Nothing is more important to the average bookkeeper or office clerk than good figures. In many lines of accounting, thousands of business figures are made without the writing of a single word.
This, in a measure, is true in many branches of statistical work connected with railroad bookkeeping where headings are printed and page after page is filled with figures. The first requisite is legibility, and its importance cannot be emphasized too much. Letters in a word may be known by the context, but each figure must depend upon itself for legibility. It is very important, then, that each figure should be so formed that its value, in groups or by itself, cannot be mistaken.
An Object-Lesson, For Study
Through the adoption of the Palmer Method figures, made small and well within the spaces, the New England Telephone Co. has reduced errors of its employes to a minimum, and saved thousands of dollars a year.
Figures should be made small; students sometimes think that large figures are necessarily plainer, but such is not the case. Examine carefully the diagram. At the left are figures that are absolutely plain; one could not be mistaken for another, and yet their extreme size in the small spaces makes them difficult to read. At the right are the same figures, no more perfect, but not so large. Please note carefully that these, surrounded by white paper, and much smaller, are more legible, even at a distance, than the large figures at the left.
Students who have practiced in copy-books almost invariably make figures three or four times too large. Our models are large enough for ordinary use. If occasion demands, it will be easy to make them larger. One-eighth of an inch is perhaps high enough for ordinary figures, while in some places it will be an advantage to make them even smaller.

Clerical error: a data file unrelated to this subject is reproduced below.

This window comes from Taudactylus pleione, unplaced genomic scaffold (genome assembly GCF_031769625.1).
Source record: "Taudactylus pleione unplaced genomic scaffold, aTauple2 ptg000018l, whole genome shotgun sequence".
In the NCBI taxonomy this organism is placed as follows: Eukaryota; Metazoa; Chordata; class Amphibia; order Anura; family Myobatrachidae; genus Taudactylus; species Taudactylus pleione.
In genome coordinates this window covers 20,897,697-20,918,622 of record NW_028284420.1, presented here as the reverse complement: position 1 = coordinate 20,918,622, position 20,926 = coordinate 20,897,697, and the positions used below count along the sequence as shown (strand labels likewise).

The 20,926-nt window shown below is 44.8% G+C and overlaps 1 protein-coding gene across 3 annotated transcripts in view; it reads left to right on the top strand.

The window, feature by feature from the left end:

How to Practice
In making figure one, draw the hand toward you with a quick light motion, sliding on the third and fourth fingers. Uniformity in the height and slant are the two important points to observe.
The development and application of a lateral oval motion will aid in the construction of figure two. In making it in class drill a count of three should be used, thus — one, two, three, one, two, three, etc., or dot, two, three.
Notice the exercise preceding figure 3 in lesson 65. The motion used in that exercise will produce a good figure if properly applied.
One, two, three, or dot, two, three, is the count used. A count of three is used in figures four and five also, but for figures six, seven, and nine, use a count of two.
Several lessons should be given to drilling on the figures singly before grouping them, but as soon as the forms are mastered and the student can make them at a fair rate of speed, it is best to drill in miscellaneous order somewhat as follows: 1, 0, 2, 6, 9, 8, 5, 4, 3, 0, 9, 6, 7, 2, 2, 8, 9, 3, 5, 6, 9, 1, 5, 8, 6, 9, 5, 4, 6, 9, 3, 7, 8, etc. No particular order is necessary, but the aim should be to repeat one as often as another.